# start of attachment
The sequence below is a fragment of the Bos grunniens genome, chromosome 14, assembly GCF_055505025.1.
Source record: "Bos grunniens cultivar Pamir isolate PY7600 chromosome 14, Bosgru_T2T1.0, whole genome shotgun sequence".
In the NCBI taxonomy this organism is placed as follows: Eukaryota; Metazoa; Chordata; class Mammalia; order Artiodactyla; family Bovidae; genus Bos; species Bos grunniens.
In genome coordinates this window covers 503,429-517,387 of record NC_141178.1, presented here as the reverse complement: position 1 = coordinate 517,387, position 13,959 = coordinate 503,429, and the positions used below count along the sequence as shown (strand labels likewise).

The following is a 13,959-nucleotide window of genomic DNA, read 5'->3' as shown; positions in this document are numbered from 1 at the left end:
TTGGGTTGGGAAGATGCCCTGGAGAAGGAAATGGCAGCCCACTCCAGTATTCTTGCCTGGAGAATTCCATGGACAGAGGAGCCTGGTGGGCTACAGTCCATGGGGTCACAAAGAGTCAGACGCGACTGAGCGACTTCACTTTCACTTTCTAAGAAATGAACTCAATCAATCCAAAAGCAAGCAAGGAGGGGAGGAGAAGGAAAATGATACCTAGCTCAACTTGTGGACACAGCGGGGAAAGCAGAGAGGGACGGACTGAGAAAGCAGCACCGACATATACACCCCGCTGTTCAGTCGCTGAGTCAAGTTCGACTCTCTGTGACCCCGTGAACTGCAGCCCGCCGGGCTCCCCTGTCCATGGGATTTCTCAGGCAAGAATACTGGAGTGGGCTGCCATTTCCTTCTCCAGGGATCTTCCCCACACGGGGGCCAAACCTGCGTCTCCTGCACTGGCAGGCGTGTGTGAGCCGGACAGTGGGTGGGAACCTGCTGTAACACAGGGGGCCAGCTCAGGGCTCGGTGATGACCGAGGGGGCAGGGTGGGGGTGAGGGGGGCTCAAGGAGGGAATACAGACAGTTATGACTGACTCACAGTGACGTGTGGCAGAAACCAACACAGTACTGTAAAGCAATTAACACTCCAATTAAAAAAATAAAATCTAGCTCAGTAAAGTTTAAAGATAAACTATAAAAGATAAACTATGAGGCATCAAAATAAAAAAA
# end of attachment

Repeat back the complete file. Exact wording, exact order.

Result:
The sequence below is a fragment of the Bos grunniens genome, chromosome 14, assembly GCF_055505025.1.
Source record: "Bos grunniens cultivar Pamir isolate PY7600 chromosome 14, Bosgru_T2T1.0, whole genome shotgun sequence".
In the NCBI taxonomy this organism is placed as follows: Eukaryota; Metazoa; Chordata; class Mammalia; order Artiodactyla; family Bovidae; genus Bos; species Bos grunniens.
In genome coordinates this window covers 503,429-517,387 of record NC_141178.1, presented here as the reverse complement: position 1 = coordinate 517,387, position 13,959 = coordinate 503,429, and the positions used below count along the sequence as shown (strand labels likewise).

The following is a 13,959-nucleotide window of genomic DNA, read 5'->3' as shown; positions in this document are numbered from 1 at the left end:
TTGGGTTGGGAAGATGCCCTGGAGAAGGAAATGGCAGCCCACTCCAGTATTCTTGCCTGGAGAATTCCATGGACAGAGGAGCCTGGTGGGCTACAGTCCATGGGGTCACAAAGAGTCAGACGCGACTGAGCGACTTCACTTTCACTTTCTAAGAAATGAACTCAATCAATCCAAAAGCAAGCAAGGAGGGGAGGAGAAGGAAAATGATACCTAGCTCAACTTGTGGACACAGCGGGGAAAGCAGAGAGGGACGGACTGAGAAAGCAGCACCGACATATACACCCCGCTGTTCAGTCGCTGAGTCAAGTTCGACTCTCTGTGACCCCGTGAACTGCAGCCCGCCGGGCTCCCCTGTCCATGGGATTTCTCAGGCAAGAATACTGGAGTGGGCTGCCATTTCCTTCTCCAGGGATCTTCCCCACACGGGGGCCAAACCTGCGTCTCCTGCACTGGCAGGCGTGTGTGAGCCGGACAGTGGGTGGGAACCTGCTGTAACACAGGGGGCCAGCTCAGGGCTCGGTGATGACCGAGGGGGCAGGGTGGGGGTGAGGGGGGCTCAAGGAGGGAATACAGACAGTTATGACTGACTCACAGTGACGTGTGGCAGAAACCAACACAGTACTGTAAAGCAATTAACACTCCAATTAAAAAAATAAAATCTAGCTCAGTAAAGTTTAAAGATAAACTATAAAAGATAAACTATGAGGCATCAAAATAAAAAAA